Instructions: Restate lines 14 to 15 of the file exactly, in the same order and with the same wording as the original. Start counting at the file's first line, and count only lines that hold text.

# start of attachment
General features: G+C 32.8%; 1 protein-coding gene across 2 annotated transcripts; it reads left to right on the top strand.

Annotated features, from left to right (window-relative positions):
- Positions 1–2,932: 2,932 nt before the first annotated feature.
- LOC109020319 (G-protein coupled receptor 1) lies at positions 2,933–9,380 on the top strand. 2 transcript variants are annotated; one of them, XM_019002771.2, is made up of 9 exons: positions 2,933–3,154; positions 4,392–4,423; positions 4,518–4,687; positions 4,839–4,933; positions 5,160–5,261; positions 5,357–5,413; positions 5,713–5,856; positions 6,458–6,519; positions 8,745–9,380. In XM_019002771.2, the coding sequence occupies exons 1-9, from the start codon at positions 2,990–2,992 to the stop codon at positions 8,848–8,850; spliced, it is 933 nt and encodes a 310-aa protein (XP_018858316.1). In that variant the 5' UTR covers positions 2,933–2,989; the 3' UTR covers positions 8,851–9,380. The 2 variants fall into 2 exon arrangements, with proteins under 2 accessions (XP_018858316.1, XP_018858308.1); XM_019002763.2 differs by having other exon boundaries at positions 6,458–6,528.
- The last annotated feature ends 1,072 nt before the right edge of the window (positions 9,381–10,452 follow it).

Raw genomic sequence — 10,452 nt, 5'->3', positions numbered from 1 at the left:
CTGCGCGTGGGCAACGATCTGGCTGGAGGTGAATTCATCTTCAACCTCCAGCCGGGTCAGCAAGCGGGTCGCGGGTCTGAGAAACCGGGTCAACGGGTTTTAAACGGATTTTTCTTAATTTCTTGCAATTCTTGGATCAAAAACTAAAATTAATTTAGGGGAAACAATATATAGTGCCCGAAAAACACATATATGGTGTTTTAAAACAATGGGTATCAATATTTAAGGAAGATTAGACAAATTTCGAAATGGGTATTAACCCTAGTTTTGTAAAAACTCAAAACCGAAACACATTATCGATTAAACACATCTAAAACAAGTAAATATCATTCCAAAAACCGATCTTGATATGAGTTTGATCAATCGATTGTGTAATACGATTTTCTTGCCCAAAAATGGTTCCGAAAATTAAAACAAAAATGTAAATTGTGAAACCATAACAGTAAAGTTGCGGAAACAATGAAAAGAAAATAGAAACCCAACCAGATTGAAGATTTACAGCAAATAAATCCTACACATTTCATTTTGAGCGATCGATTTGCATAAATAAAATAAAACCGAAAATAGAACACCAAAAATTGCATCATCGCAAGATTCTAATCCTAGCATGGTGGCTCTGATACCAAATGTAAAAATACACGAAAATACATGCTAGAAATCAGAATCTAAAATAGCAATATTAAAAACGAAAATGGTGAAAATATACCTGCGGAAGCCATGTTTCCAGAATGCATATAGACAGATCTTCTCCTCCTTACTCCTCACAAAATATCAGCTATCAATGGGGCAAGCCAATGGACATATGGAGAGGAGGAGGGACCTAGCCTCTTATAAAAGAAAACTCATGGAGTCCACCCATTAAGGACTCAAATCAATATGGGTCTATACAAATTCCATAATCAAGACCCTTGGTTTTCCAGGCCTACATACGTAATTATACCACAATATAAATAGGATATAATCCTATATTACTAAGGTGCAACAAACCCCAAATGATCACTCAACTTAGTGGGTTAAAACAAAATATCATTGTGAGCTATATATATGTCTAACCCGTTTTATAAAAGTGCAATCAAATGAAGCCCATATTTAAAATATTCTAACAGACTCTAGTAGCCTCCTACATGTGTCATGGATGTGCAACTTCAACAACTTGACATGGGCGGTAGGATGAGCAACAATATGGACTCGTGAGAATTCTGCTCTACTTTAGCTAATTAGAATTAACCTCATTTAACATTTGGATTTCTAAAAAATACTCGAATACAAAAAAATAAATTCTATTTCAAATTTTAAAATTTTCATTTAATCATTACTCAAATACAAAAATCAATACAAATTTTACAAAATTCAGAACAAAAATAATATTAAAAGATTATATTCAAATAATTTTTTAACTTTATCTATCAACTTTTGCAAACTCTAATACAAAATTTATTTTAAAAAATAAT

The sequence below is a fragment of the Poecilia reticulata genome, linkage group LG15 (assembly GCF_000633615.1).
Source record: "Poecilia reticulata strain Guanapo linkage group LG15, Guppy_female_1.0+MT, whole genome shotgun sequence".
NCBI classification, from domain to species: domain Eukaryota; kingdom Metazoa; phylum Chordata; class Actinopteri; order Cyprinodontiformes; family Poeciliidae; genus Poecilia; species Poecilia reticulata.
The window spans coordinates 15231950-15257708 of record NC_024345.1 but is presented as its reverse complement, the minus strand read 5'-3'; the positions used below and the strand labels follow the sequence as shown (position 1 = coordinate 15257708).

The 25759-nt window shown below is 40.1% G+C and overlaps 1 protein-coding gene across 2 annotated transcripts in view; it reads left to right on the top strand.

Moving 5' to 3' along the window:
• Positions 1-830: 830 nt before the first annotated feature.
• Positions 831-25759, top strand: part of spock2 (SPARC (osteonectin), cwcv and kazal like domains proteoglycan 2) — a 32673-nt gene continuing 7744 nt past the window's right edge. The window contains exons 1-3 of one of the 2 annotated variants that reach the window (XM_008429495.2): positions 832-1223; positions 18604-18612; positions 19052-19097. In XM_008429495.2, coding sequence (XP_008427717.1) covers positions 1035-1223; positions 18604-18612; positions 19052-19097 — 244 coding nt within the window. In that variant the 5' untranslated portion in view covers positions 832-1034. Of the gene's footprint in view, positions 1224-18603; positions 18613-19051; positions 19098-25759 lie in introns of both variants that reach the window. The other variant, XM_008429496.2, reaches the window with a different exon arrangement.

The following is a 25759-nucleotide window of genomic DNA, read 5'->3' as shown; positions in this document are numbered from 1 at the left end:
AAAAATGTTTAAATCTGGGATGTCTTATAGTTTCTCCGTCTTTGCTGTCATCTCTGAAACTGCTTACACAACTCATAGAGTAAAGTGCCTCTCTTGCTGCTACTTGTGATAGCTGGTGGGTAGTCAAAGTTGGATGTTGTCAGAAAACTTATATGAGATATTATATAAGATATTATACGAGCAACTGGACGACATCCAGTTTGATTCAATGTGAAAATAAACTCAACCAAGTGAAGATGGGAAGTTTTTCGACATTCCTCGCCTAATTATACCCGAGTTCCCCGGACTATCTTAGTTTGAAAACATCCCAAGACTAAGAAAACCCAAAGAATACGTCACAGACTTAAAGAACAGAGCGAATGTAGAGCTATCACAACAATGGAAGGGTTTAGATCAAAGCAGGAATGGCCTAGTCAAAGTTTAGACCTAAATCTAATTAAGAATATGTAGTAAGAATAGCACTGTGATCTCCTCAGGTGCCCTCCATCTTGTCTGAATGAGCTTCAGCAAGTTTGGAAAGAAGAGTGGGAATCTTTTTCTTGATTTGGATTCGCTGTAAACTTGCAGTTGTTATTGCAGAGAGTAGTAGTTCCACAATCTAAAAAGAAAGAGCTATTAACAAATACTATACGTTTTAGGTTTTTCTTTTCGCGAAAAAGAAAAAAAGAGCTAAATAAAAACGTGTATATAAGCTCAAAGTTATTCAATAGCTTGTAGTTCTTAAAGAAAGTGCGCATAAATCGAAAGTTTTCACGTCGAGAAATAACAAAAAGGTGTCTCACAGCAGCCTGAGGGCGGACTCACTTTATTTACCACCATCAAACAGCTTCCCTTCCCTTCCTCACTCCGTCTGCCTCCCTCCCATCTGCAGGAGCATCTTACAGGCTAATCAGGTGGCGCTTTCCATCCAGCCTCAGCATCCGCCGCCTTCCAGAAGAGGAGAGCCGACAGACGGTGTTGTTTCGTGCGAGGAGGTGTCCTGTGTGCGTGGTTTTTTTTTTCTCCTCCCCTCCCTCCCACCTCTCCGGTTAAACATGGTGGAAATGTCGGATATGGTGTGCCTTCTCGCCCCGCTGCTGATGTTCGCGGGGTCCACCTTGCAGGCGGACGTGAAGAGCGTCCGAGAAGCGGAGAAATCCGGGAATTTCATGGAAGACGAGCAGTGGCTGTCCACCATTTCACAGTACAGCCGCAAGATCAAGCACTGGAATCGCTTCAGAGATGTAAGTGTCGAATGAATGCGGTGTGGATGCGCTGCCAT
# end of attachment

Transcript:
• Positions 1-830: 830 nt before the first annotated feature.
• Positions 831-25759, top strand: part of spock2 (SPARC (osteonectin), cwcv and kazal like domains proteoglycan 2) — a 32673-nt gene continuing 7744 nt past the window's right edge. The window contains exons 1-3 of one of the 2 annotated variants that reach the window (XM_008429495.2): positions 832-1223; positions 18604-18612; positions 19052-19097. In XM_008429495.2, coding sequence (XP_008427717.1) covers positions 1035-1223; positions 18604-18612; positions 19052-19097 — 244 coding nt within the window. In that variant the 5' untranslated portion in view covers positions 832-1034. Of the gene's footprint in view, positions 1224-18603; positions 18613-19051; positions 19098-25759 lie in introns of both variants that reach the window. The other variant, XM_008429496.2, reaches the window with a different exon arrangement.